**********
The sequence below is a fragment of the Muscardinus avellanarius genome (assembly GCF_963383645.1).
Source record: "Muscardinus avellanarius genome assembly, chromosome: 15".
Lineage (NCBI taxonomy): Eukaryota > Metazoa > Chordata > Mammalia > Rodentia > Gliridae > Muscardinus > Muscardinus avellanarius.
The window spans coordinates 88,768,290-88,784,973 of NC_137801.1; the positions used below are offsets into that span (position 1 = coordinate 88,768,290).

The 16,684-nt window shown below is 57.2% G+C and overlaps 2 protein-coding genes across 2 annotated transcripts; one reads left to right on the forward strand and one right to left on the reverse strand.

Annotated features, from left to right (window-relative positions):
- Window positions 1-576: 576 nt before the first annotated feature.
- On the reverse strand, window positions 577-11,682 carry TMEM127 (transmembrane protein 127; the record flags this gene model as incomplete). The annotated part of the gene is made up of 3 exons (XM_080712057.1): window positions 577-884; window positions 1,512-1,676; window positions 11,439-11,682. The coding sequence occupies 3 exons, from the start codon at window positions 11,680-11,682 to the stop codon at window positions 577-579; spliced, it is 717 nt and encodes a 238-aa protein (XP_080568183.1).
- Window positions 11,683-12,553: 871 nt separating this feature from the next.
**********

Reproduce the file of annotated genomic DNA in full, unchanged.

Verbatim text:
The sequence below is a fragment of the Muscardinus avellanarius genome (assembly GCF_963383645.1).
Source record: "Muscardinus avellanarius genome assembly, chromosome: 15".
Lineage (NCBI taxonomy): Eukaryota > Metazoa > Chordata > Mammalia > Rodentia > Gliridae > Muscardinus > Muscardinus avellanarius.
The window spans coordinates 88,768,290-88,784,973 of NC_137801.1; the positions used below are offsets into that span (position 1 = coordinate 88,768,290).

The 16,684-nt window shown below is 57.2% G+C and overlaps 2 protein-coding genes across 2 annotated transcripts; one reads left to right on the forward strand and one right to left on the reverse strand.

Annotated features, from left to right (window-relative positions):
- Window positions 1-576: 576 nt before the first annotated feature.
- On the reverse strand, window positions 577-11,682 carry TMEM127 (transmembrane protein 127; the record flags this gene model as incomplete). The annotated part of the gene is made up of 3 exons (XM_080712057.1): window positions 577-884; window positions 1,512-1,676; window positions 11,439-11,682. The coding sequence occupies 3 exons, from the start codon at window positions 11,680-11,682 to the stop codon at window positions 577-579; spliced, it is 717 nt and encodes a 238-aa protein (XP_080568183.1).
- Window positions 11,683-12,553: 871 nt separating this feature from the next.